She was inducted into several Halls of Fame, including ‘Country Music Hall of Fame,’ ‘Gospel Music Hall of Fame,’ and ‘Songwriters Hall of Fame.’ Furthermore, she has a star on the ‘Hollywood Walk of Fame.’
In 2003, she became the proud recipient of the ‘Kennedy Center Honors.’ In 2010, she was bestowed with the ‘Grammy Lifetime Achievement Award.’ In 2013, she was presented with the prestigious ‘Presidential Medal of Freedom’ by President Barack Obama.
Lynn received the 2015 ‘Billboard Legacy Award’ for ‘Women in Music.’
In 2018, she was named ‘Artist of a Lifetime’ by CMT.
At the young age of 15, she tied the nuptial knot with Oliver Vanetta Lynn, after dating him for a month. The couple was blessed with six children. Oliver Vanetta Lynn was also known as Doolittle, Doo, or Mooney.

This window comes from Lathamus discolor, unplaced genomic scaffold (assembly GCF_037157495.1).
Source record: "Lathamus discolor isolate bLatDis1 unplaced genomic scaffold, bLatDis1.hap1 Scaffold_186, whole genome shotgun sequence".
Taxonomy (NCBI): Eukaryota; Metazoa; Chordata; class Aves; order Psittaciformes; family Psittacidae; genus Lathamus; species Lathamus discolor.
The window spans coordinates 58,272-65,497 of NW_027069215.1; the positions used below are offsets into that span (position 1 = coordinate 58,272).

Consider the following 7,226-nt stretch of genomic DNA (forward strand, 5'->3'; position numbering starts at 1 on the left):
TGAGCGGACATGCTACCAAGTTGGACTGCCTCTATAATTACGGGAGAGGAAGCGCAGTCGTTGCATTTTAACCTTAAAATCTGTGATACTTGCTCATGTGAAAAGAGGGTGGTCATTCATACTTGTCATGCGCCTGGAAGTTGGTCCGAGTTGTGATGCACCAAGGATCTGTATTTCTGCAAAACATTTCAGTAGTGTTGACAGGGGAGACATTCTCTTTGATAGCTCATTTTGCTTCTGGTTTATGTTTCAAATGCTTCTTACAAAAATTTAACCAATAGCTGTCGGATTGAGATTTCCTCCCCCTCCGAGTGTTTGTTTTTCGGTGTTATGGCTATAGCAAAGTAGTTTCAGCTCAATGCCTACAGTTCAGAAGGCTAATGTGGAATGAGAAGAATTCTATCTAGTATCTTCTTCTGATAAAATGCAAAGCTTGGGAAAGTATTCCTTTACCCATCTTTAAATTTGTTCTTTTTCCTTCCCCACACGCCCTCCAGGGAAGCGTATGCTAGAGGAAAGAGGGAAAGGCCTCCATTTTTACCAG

Their marriage lasted for almost 50 years until the death of Mooney in 1996.
She has endured a number of health complications. In 2013, she was struck with a personal tragedy when her eldest daughter Betty Sue died of complications from emphysema. Prior to Betty Sue, Lynn had lost her son Jack Benny Lynn in 1984.
Lynn had a stroke at her home in Hurricane Mills, Tennessee, in May 2017. The following year, she fell down and broke her hip.
She passed away in her sleep on October 4, 2022, in her home. No cause of death was revealed. She was laid to rest on her ranch in Hurricane Mills right beside her husband, Oliver Lynn.
This female American musician was popularly known by the nicknames, ‘First Lady of Country Music’ and ‘Country Music's First Girl Singer.’